In our January e-news we discussed importation requirements into SA for used grape harvesters. In this issue, we talk about importing machinery other than grape harvesters that has previously been used in the production and manipulation of grapes or grapevines or used on vineyard soil.

In Clause 2 of SA’s Plant Quarantine Standard, a machine is described as a device that uses energy to perform some activity and is defined as a collection of machines that operate together to perform a task. A machine is generally large, complex and can’t be easily cleaned.

Machinery includes but is not restricted to: tractors, spray equipment, pruning machines, winery crushing and processing machinery, post knockers, post-hole diggers, mechanical augers, trenchers, slashers, forklifts, backhoes, excavators, tillers, seeders and vineyard vehicles used to drive down vine rows.

KEY ASPECTS:

To import a used machinery other than a grape harvester into SA:

  • Prior written approval from the Chief Inspector SA or delegate is mandatory. This means, as an importer, you need to complete a Plant Health Import Certificate request form to be issued with a Plant Health Import Certificate (PHIC) by PIRSA’s Market Access team. This PHIC form will guide you as the importer, and the interstate biosecurity department, on cleaning requirements, sterilisation requirements and other biosecurity documentation required to satisfy SA’s entry requirements for your particular import. A new PHIC application is required for each machinery import conducted.
  • Thorough cleaning with a steam cleaner, pressure washer or air hose to ensure all vineyard soil and plant material is completely removed, is mandatory. This includes removal and cleaning of any parts which may hold or hide vineyard soil and plant material and removal of covers or guards that are designed to come off or open. Cleaning is best conducted from the top down to avoid contaminating areas already cleaned.
  • Additional requirements are dependent on the Phylloxera Management Zone the machine is being imported from, the duration it has been located there for, and the specifics of the heat or hot water treatment applied interstate as follows:
    1. If the machine is currently located in an interstate Phylloxera Exclusion Zone (PEZ) and has not been in an interstate Phylloxera Risk Zone (PRZ) or an interstate Phylloxera Infested Zone (PIZ) or an interstate Phylloxera Interim Buffer Zone (PIBZ) in the previous six months, a Declaration (refer Appendix 13 in the SA Plant Quarantine Standard) can be completed and submitted. In addition to the PHIC, a Plant Health Certificate (PHC) must also be obtained from the interstate biosecurity department in recognition of the origin of the machine and the meeting of cleaning requirements.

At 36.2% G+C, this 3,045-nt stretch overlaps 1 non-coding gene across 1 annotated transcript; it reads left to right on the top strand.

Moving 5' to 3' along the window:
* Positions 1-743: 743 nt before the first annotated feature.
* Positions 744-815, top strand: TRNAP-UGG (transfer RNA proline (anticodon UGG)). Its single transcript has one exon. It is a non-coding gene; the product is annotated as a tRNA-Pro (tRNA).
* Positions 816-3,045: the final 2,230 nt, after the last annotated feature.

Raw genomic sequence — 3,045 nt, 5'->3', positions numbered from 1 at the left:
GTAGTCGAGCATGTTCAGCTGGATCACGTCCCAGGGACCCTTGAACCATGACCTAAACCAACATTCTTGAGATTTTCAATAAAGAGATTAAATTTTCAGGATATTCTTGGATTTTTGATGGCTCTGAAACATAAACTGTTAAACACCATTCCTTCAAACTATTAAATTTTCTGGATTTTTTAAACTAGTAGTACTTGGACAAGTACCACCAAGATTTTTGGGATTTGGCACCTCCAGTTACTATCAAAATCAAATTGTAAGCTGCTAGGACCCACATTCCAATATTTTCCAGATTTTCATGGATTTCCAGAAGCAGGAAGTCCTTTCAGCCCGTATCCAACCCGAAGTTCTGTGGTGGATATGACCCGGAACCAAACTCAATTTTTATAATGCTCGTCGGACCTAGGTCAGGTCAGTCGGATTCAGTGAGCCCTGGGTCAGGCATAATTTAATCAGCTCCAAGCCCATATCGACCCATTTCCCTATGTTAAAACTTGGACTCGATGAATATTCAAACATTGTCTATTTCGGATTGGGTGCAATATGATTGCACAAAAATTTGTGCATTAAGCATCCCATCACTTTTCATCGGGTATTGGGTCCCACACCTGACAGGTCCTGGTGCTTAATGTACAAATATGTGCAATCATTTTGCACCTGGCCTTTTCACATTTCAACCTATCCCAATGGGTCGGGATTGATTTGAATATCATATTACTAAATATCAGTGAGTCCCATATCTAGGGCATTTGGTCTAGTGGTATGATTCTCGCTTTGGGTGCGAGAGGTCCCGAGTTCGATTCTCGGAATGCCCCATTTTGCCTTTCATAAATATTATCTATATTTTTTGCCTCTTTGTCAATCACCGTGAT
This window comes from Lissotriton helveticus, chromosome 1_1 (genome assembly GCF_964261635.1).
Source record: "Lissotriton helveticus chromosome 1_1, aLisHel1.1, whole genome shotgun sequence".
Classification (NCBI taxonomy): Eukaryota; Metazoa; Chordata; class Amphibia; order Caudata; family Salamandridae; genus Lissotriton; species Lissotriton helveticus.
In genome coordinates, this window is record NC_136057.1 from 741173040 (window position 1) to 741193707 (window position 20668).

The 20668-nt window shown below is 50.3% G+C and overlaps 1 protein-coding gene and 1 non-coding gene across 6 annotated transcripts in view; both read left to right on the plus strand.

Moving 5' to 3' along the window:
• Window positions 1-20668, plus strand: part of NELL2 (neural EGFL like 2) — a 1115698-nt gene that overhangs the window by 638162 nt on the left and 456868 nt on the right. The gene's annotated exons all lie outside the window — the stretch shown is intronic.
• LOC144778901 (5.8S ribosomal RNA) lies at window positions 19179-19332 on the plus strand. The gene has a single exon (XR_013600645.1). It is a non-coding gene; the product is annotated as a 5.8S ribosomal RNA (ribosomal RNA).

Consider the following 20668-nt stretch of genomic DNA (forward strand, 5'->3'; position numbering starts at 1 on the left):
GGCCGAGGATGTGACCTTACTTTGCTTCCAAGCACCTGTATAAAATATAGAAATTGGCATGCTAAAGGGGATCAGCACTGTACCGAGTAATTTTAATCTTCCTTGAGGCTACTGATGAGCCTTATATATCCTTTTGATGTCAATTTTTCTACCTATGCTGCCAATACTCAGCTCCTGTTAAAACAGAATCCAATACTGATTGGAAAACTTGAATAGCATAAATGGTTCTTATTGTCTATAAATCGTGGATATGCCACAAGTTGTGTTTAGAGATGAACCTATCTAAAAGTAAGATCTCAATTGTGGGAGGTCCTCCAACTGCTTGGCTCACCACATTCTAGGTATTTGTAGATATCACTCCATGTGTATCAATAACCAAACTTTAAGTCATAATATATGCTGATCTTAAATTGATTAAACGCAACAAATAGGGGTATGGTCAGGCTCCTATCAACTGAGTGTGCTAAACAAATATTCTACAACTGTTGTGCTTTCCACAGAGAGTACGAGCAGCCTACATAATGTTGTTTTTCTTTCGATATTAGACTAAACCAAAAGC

2. If the machine is currently located in an interstate PEZ but has been in an interstate PRZ/PIZ/PIBZ in the previous six months, evidence must be provided that the dry heat or hot water sterilisation of the machine undertaken prior to leaving the interstate PRZ/PIZ/PIBZ meets SA’s specifications. In addition to the PHIC, a PHC must be obtained from the interstate biosecurity department in recognition of the origin of the machine, the meeting of cleaning requirements and the sighting of the time/temperature logging from the heat or hot water treatment meeting SA’s treatment specifications.
    3. Where evidence in 2 above cannot be provided, or where the dry heat or hot water sterilisation in 2 was not performed to SA’s specifications, or if the machine is originating from an interstate PRZ or PIZ or PIBZ, the machine must be dry heat or hot water treated prior to entry into SA.

      For dry heat – place the machine and any removed covered or guards in a suitable room, shed or container that can be heated up to the required temperature; and apply temperature probes to the machiner and measure the surface temperature and preferably some internal parts; and heat up the room until the probes indicate the required temperature has been reached and hold the machine at the required temperature for the required time: EITHER 45°C for 90 minutes (1½ hours) OR 40°C for 180 minutes (3 hours).

      For hot water – fully immerse the machine in the water. Once the water temperature has stabilised at 60°C or higher, hold the machine in the water for at least 90 seconds (1½ minutes).

      In addition to the PHIC, a PHC must be obtained from the interstate biosecurity department in recognition of the origin of the machine and the meeting of cleaning and dry heat or hot water treatment requirements.

A reminder that all regulated imports into SA, including those made under Condition 7 Clause 2 are subject to Importer Registration. The ‘importer registration’ provides the importer ‘authorisation’ to import the regulated item for commercial purposes. The PHIC acts as the form of importer registration in the case of all machinery previously used in the production and manipulation of grapes, grapevines and/or used on vineyard soil.

A reminder that all regulated imports into SA are also subject to Direct Inspection. This is an inspection and formal clearing on arrival into SA of the imported items by a PIRSA Inspector or an Import Verification Compliance Arrangement (IVCA) Accredited Business. Penalties apply for failing to comply. To request a Direct Inspection for machinery or equipment through PIRSA, refer here. For further information on IVCA, refer here and for the IVCA application form, refer here.

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